Paper Money

Decision to diminish Alexander Hamilton appalls Ben Bernanke

Painting by John Trumbull depicts Alexander Hamilton, first secretary of the Treasury and architect of the American financial system.

Image in the public domain.

While all the publicity concerning the announcement that a woman will be depicted on the new $10 Federal Reserve note was expected, the reactions to it took many by surprise. 

While opining that having a woman on a note was a good idea, former Federal Reserve chairman Ben Bernanke used the word “appalled” to describe his reaction to the possibility that Alexander Hamilton’s position would be diminished. Yet in a recent USA Today/Suffolk poll only 4 percent of respondents said the $10 bill should stay the way it is. As for the woman of choice: 8 percent favored Eleanor Roosevelt, 5 percent Rosa Parks, 4 percent Harriet Tubman, and 3 percent Susan B. Anthony. Sixty-six percent were undecided or unsure.

The new bill seems to have become something of an issue. This, coupled with the recent story on Hong Kong’s new commemorative $150 note, and the successful introduction of commemorative paper money issues in countries too numerous to mention, gives pause for thought.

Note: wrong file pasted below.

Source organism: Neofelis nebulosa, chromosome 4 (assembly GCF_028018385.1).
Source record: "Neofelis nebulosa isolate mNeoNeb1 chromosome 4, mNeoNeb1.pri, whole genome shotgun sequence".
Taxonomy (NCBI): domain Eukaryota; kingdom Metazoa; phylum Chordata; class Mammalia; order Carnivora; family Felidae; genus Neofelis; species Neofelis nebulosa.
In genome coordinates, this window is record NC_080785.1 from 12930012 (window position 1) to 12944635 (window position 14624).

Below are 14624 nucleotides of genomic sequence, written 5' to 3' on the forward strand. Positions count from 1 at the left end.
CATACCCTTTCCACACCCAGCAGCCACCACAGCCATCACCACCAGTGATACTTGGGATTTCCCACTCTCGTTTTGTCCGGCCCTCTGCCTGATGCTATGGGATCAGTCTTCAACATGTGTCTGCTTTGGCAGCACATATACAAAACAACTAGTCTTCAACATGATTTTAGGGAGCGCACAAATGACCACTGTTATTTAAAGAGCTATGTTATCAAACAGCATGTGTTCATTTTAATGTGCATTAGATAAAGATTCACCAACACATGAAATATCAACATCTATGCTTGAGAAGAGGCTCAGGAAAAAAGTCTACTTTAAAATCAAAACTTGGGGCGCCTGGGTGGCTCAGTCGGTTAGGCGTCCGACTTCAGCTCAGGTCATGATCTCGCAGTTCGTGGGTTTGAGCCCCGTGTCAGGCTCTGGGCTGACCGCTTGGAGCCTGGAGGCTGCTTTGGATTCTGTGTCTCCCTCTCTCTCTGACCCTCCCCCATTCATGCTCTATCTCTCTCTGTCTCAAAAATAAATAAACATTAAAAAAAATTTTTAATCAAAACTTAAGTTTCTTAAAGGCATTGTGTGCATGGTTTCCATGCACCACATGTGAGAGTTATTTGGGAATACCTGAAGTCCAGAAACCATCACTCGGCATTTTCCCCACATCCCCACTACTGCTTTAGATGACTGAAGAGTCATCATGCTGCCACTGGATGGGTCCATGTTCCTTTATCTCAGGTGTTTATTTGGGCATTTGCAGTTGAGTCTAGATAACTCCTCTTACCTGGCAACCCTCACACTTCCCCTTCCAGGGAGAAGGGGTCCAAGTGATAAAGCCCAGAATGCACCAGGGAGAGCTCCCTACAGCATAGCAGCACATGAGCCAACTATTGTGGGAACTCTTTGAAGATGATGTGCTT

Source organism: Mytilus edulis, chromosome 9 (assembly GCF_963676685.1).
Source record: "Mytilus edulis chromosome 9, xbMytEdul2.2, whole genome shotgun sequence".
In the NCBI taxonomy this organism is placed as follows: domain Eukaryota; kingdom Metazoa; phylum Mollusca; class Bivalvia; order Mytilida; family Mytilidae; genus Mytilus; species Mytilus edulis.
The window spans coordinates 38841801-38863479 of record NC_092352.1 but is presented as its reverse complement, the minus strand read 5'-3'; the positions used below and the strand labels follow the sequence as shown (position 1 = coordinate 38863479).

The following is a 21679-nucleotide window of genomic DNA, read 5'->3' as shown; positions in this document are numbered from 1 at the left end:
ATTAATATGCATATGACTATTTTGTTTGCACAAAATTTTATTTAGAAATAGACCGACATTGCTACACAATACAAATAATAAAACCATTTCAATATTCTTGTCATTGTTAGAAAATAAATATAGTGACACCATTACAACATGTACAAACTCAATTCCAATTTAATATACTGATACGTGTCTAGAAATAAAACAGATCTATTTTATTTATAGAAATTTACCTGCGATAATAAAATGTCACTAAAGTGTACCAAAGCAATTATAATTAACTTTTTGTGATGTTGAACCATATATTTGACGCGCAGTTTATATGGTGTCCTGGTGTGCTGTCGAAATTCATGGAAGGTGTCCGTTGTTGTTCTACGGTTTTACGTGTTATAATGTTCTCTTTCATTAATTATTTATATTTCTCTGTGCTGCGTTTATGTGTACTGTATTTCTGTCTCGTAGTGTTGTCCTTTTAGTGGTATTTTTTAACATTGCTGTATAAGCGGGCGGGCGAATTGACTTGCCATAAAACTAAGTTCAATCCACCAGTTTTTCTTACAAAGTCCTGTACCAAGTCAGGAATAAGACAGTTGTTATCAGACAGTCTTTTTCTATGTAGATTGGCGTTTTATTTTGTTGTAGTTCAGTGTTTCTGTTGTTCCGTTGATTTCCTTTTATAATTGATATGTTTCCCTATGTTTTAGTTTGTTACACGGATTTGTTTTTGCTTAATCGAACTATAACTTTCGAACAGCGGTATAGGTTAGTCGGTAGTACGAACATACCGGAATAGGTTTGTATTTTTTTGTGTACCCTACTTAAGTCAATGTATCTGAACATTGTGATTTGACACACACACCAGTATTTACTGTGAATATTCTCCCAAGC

Maybe those resistant to change and those wanting change can both be kept happy by an idea that seems radical at first, but hardly is at all. Why can’t the United States issue commemorative notes of its own?

It can’t be said that something similar hasn’t been done before. Perhaps the issue was not officially called “commemorative,” but the Series 1976 $2 Federal Reserve note was precisely that. It was issued on the occasion of the Bicentennial, and the back design of John Trumbull’s painting of the signing of the Declaration of Independence was no coincidence. 

Going back to the preceding century, although they were circulating silver certificates, the Educational Series of 1896 did nothing if not “commemorate” the progress of the last half of the 19th century. What about William Windom, who died in January 1891 and appears on the $2 silver certificates of 1891, or Thomas A. Hendricks, vice president when he died in 1885 and subject of the $10 silver certificate of 1886? 

So it can be done and has been done. Would it be confusing to have different designs of the same denomination circulate side-by-side? Not at all. The above notes circulated simultaneously with at least several other designs of the same denomination, as was the case throughout the large-size note era. 

What do Coin World’s readers think?

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